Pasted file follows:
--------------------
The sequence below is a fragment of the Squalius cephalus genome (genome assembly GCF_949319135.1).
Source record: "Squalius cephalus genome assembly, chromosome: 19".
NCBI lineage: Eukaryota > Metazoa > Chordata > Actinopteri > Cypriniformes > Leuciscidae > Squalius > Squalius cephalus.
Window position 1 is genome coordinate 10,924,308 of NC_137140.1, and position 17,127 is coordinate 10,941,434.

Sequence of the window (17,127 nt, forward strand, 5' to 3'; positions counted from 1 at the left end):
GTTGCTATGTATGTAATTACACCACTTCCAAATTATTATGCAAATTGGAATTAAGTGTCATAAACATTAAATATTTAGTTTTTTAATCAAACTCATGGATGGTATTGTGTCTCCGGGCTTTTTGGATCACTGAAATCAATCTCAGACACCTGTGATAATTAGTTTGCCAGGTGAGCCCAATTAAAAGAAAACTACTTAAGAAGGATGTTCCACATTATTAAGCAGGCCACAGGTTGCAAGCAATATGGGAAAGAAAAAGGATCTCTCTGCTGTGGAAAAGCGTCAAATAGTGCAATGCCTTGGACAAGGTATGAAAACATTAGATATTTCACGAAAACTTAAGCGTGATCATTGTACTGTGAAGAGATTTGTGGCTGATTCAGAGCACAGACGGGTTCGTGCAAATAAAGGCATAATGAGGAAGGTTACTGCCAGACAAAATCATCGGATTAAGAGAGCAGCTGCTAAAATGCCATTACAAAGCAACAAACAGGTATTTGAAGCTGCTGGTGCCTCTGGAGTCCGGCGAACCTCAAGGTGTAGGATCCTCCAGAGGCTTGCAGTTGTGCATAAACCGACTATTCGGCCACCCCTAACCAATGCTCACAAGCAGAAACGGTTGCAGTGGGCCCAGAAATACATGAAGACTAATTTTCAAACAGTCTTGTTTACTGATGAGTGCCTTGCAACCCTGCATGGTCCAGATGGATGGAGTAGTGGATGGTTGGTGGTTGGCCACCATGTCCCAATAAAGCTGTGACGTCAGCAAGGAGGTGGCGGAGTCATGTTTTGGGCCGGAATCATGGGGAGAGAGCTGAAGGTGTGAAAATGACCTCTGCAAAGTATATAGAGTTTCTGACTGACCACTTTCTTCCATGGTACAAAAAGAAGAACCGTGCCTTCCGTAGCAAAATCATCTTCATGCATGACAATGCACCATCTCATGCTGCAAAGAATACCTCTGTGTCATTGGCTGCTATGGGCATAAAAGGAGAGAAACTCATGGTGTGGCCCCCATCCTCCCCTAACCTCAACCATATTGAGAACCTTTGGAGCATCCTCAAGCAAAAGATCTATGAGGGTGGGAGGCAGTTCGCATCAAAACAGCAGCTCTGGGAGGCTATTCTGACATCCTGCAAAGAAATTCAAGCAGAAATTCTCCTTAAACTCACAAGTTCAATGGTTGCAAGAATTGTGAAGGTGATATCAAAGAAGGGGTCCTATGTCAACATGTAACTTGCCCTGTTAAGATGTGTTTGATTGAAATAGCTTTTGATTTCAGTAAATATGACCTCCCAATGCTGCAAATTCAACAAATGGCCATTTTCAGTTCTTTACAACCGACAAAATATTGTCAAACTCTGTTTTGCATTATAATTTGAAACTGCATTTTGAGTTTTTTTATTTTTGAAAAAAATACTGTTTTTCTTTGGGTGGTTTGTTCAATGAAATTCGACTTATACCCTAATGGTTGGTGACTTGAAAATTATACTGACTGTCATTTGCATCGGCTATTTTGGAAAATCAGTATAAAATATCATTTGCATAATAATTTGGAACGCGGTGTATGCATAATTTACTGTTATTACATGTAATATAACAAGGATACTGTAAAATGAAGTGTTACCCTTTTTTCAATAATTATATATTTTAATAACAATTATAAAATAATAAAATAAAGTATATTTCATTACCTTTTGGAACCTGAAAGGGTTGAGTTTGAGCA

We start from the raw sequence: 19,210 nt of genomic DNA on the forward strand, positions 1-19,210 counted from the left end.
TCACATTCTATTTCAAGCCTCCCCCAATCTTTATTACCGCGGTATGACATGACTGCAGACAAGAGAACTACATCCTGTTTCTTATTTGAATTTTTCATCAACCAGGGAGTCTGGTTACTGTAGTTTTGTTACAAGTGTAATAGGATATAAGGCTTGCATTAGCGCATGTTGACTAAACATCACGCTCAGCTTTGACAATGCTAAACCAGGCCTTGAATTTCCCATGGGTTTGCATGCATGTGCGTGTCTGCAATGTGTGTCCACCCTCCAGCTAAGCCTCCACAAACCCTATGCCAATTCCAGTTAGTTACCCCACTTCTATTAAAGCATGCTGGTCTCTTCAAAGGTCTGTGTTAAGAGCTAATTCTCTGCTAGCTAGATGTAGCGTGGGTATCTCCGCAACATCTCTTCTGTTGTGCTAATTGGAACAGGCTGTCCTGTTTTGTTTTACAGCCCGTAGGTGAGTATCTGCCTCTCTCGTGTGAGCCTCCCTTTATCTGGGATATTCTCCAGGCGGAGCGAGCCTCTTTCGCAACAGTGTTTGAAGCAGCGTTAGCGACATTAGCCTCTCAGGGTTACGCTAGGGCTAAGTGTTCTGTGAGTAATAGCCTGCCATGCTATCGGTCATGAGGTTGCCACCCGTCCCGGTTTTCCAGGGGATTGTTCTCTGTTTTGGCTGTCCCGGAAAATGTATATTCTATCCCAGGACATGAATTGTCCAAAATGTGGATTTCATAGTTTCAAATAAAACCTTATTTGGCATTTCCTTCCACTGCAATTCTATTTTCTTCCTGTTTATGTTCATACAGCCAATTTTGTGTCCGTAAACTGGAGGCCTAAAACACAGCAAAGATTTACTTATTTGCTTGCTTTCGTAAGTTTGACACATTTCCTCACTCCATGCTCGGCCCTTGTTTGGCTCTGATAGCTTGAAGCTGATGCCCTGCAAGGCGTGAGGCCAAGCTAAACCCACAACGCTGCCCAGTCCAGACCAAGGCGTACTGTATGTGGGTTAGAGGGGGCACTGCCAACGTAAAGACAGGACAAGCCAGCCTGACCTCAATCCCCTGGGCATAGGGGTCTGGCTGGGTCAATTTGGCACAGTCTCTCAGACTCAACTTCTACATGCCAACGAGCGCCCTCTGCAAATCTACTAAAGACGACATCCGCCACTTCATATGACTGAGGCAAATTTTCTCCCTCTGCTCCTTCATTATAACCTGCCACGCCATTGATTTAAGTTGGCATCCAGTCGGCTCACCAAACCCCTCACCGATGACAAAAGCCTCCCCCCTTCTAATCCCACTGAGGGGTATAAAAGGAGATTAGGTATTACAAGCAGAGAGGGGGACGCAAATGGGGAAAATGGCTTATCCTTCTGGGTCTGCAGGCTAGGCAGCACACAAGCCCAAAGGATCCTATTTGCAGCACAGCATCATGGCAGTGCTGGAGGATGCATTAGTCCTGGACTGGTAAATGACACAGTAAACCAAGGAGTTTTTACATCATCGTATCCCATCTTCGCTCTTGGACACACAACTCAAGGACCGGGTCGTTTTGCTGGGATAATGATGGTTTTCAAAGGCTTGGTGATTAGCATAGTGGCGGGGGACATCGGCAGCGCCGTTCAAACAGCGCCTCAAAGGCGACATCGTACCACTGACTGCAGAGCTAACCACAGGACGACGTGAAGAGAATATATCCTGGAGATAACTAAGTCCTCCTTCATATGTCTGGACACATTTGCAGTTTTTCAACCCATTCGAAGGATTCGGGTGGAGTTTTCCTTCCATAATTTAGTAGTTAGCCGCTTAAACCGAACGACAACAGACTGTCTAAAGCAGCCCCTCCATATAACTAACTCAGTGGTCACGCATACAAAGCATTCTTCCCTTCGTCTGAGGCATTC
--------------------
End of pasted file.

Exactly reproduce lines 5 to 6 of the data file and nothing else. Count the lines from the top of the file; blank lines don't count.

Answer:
Sequence of the window (17,127 nt, forward strand, 5' to 3'; positions counted from 1 at the left end):
GTTGCTATGTATGTAATTACACCACTTCCAAATTATTATGCAAATTGGAATTAAGTGTCATAAACATTAAATATTTAGTTTTTTAATCAAACTCATGGATGGTATTGTGTCTCCGGGCTTTTTGGATCACTGAAATCAATCTCAGACACCTGTGATAATTAGTTTGCCAGGTGAGCCCAATTAAAAGAAAACTACTTAAGAAGGATGTTCCACATTATTAAGCAGGCCACAGGTTGCAAGCAATATGGGAAAGAAAAAGGATCTCTCTGCTGTGGAAAAGCGTCAAATAGTGCAATGCCTTGGACAAGGTATGAAAACATTAGATATTTCACGAAAACTTAAGCGTGATCATTGTACTGTGAAGAGATTTGTGGCTGATTCAGAGCACAGACGGGTTCGTGCAAATAAAGGCATAATGAGGAAGGTTACTGCCAGACAAAATCATCGGATTAAGAGAGCAGCTGCTAAAATGCCATTACAAAGCAACAAACAGGTATTTGAAGCTGCTGGTGCCTCTGGAGTCCGGCGAACCTCAAGGTGTAGGATCCTCCAGAGGCTTGCAGTTGTGCATAAACCGACTATTCGGCCACCCCTAACCAATGCTCACAAGCAGAAACGGTTGCAGTGGGCCCAGAAATACATGAAGACTAATTTTCAAACAGTCTTGTTTACTGATGAGTGCCTTGCAACCCTGCATGGTCCAGATGGATGGAGTAGTGGATGGTTGGTGGTTGGCCACCATGTCCCAATAAAGCTGTGACGTCAGCAAGGAGGTGGCGGAGTCATGTTTTGGGCCGGAATCATGGGGAGAGAGCTGAAGGTGTGAAAATGACCTCTGCAAAGTATATAGAGTTTCTGACTGACCACTTTCTTCCATGGTACAAAAAGAAGAACCGTGCCTTCCGTAGCAAAATCATCTTCATGCATGACAATGCACCATCTCATGCTGCAAAGAATACCTCTGTGTCATTGGCTGCTATGGGCATAAAAGGAGAGAAACTCATGGTGTGGCCCCCATCCTCCCCTAACCTCAACCATATTGAGAACCTTTGGAGCATCCTCAAGCAAAAGATCTATGAGGGTGGGAGGCAGTTCGCATCAAAACAGCAGCTCTGGGAGGCTATTCTGACATCCTGCAAAGAAATTCAAGCAGAAATTCTCCTTAAACTCACAAGTTCAATGGTTGCAAGAATTGTGAAGGTGATATCAAAGAAGGGGTCCTATGTCAACATGTAACTTGCCCTGTTAAGATGTGTTTGATTGAAATAGCTTTTGATTTCAGTAAATATGACCTCCCAATGCTGCAAATTCAACAAATGGCCATTTTCAGTTCTTTACAACCGACAAAATATTGTCAAACTCTGTTTTGCATTATAATTTGAAACTGCATTTTGAGTTTTTTTATTTTTGAAAAAAATACTGTTTTTCTTTGGGTGGTTTGTTCAATGAAATTCGACTTATACCCTAATGGTTGGTGACTTGAAAATTATACTGACTGTCATTTGCATCGGCTATTTTGGAAAATCAGTATAAAATATCATTTGCATAATAATTTGGAACGCGGTGTATGCATAATTTACTGTTATTACATGTAATATAACAAGGATACTGTAAAATGAAGTGTTACCCTTTTTTCAATAATTATATATTTTAATAACAATTATAAAATAATAAAATAAAGTATATTTCATTACCTTTTGGAACCTGAAAGGGTTGAGTTTGAGCA